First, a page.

“The Trial Of Dali” — A Good Argument for Reinstating the Death Penalty

By Ernest Kearney  —  The Drama Theatre Fantazja from Sydney, Australia arrived at the Hollywood Fringe Festival 2019 with an international cast and a beautifully produced staging of The Trial of Dali by playwright Andy Kolo.

The play presents the difficulties Dali (James Domeyko) and his wife Gala (Jolanta Szewczyk) faced when they returned from their wartime exile in New York to Franco’s fascist Spain in 1948.

Now part of my problem here was I was unaware of any difficulties he faced.   I knew that Dalí had praised Franco for atrocities he had committed during the Spanish Civil War and afterwards to quote Dali, “clearing Spain of destructive forces.”  I also knew that Dali had painted a portrait of the dictator’s grandchild (or niece I can’t recall), and that George Orwell, a dedicated anti-fascist had said,

“One ought to be able to hold in one’s head simultaneously the two facts that Dalí is a good draughtsman and a disgusting human being.”

My research, contrary to the play, turned up no evidence of Dali facing any obstacles on his return to Franco’s Spain.

But this is not really a problem.

Macbeth was a much beloved ruler whose reign of twenty years was peaceful and prosperous, and Becket, as Jean Anouilh learned after he wrote the play, was a Norman like Henry II and not a Saxon.

Good theatre does not depend on granite fidelity to the “truth.”

It does depend on a crafted script, skillful direction and solid acting none of which, sadly The Trial of Dali possesses.

A well-executed stage design by Vitek Skonieczny and Nicolas Suricic and a stirring violin intro by young Sebastian Banasiak-Adaji lead only to disappointment; a script that is neither absurdist nor engaging, where characters seem to be introduced for sheer name power (Marilyn Monroe, Andy Warhol, Picasso), direction that is unfocused and meandering, with acting that is…well more like people standing on a stage than actual acting.

It is not the mélange of international accents presented here but the apparent lack of craft.  Two of the performers were inaudible to me and my lovely wife Marlene, and we were sitting in the second row.

The only survivors were Domeyko who captured the self-absorption of the artist perfectly and Sam Davey who menaced the artist with believable threat. bronze ribbon - Fringe Festival

Domeyko, Davey and young Sebastian salvaged The Trial of Dali for –

A BRONZE MEDAL


 

For Updated Show Information: http://hff19.org/6195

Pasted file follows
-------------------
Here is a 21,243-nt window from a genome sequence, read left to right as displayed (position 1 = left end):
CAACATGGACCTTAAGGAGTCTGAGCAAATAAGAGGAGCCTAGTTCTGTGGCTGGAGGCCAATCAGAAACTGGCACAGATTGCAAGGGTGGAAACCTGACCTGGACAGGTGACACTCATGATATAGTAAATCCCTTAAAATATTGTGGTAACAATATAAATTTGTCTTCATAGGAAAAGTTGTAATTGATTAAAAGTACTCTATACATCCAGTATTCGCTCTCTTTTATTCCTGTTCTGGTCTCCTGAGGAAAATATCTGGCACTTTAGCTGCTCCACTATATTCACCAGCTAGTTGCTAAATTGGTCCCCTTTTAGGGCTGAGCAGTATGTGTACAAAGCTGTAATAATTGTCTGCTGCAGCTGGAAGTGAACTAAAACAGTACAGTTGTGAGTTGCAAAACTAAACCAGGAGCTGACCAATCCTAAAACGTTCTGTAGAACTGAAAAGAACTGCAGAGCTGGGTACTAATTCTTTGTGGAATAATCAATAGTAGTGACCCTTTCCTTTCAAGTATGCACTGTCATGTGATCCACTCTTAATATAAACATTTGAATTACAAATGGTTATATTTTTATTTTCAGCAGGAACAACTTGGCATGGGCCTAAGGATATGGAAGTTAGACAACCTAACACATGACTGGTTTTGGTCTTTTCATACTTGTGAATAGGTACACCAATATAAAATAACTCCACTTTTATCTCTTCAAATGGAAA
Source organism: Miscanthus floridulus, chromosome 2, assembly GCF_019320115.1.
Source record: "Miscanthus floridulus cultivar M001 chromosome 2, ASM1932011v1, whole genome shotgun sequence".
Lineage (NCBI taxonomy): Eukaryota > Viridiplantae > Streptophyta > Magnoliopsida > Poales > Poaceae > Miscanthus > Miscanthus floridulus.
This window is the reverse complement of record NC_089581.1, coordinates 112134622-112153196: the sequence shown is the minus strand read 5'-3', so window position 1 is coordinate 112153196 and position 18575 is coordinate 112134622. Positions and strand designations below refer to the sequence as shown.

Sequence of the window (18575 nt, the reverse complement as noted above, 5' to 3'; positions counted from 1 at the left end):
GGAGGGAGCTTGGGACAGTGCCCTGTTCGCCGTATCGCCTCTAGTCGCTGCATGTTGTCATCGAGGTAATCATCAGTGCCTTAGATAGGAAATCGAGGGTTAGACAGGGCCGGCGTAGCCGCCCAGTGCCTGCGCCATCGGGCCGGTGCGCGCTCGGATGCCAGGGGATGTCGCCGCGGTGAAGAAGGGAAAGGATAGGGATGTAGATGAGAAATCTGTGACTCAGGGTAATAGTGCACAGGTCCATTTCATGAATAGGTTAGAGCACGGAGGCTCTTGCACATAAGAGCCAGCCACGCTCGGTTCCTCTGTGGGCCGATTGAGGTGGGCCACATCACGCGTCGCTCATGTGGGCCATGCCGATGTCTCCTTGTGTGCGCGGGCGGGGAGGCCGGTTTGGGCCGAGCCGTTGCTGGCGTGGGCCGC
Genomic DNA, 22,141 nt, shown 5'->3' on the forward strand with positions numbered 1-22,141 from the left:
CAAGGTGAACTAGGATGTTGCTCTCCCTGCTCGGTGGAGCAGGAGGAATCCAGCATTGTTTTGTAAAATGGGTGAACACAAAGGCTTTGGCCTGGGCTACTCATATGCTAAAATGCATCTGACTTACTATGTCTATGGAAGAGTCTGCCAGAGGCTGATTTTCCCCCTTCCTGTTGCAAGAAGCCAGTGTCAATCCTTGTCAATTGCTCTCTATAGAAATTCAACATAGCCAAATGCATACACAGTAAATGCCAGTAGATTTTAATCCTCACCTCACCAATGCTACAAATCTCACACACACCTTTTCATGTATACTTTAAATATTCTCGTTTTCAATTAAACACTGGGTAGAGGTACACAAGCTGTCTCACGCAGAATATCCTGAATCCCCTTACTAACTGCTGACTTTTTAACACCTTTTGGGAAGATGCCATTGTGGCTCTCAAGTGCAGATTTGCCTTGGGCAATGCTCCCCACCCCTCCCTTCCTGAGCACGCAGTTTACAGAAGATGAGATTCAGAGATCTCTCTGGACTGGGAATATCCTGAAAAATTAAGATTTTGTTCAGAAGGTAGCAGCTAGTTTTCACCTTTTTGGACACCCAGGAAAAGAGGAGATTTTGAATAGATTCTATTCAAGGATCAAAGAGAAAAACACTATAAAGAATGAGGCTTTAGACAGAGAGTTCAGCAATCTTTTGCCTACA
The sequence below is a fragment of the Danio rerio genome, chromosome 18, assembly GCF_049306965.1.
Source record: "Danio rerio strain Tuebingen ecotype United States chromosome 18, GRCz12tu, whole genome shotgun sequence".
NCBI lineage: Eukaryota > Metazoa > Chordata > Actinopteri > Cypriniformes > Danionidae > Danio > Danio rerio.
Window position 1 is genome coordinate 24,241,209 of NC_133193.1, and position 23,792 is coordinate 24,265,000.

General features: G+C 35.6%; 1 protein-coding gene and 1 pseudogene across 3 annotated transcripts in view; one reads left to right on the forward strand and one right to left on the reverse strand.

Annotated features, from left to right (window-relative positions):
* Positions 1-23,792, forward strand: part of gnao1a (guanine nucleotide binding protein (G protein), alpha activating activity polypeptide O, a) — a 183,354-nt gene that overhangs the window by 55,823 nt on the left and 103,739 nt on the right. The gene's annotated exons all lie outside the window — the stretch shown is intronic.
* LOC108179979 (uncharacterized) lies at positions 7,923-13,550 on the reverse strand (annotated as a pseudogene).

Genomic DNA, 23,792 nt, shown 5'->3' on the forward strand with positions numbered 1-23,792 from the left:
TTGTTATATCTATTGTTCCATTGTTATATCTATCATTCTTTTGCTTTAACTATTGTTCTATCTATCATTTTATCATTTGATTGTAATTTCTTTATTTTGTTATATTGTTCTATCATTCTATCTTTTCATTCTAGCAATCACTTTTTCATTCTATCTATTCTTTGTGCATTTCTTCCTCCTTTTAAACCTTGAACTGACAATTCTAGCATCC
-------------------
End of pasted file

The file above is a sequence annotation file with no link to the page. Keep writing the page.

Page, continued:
Learn more about  The Polish Drama Theatre “Fantazja” at www.teatrfantazja.org/

 

For Events, Plays and Other Fun Fringe News and Info: https://www.hollywoodfringe.org/


Written by

An award-winning L.A. playwright and rabble-rouser of note who has hoisted glasses with Orson Welles, been arrested on three continents and once beat up Charlie Manson. His first play, "Among the Vipers" was a semi-finalist in the Julie Harris Playwriting Competition and was featured in the Carnegie-Mellon Showcase of New Plays. It was produced at the NPT Theater in Ashland, Oregon and Los Angeles’ celebrated Odyssey Ensemble Theatre. His following play, “The Little Boy Who Loved Monsters” was produced at The Hollywood Actors Theater, where he earned praise from the Los Angeles Times for his “…inordinately creative writing.” The play went on to numerous other productions including Berlin’s The Black Theatre under the direction of Rainer Fassbinder who wrote in his program notes of Kearney, “He is a skilled playwright, but more importantly he is a dangerous one.” Ernest Kearney has worked as literary manager or as dramaturge for among others The Hudson Theater Guild, Nova Diem and the Odyssey Ensemble Theatre, where he still serves on the play selection committee. He has been the recipient of two Dramalogue Awards and a finalist or semi-finalist, three times, in the Julie Harris Playwriting Competition. His work has been performed by Michael Dunn, Sandra Tsing Loh, Jack Colvin and Billy Bob Thornton, and to date, either as playwright or director, he has upwards of a hundred and thirty productions under his belt, including a few at the Bob Baker Marionette Theater as puppeteer. After a wild and misspent youth, which lasted well into middle age, Kearney has settled down and is focusing on his writing, as well as living happily ever after with his lovely wife Marlene. Ernest’s stage reviews and social essays can be found at TheTVolution.com and workingauthor.com. Follow him on Facebook.

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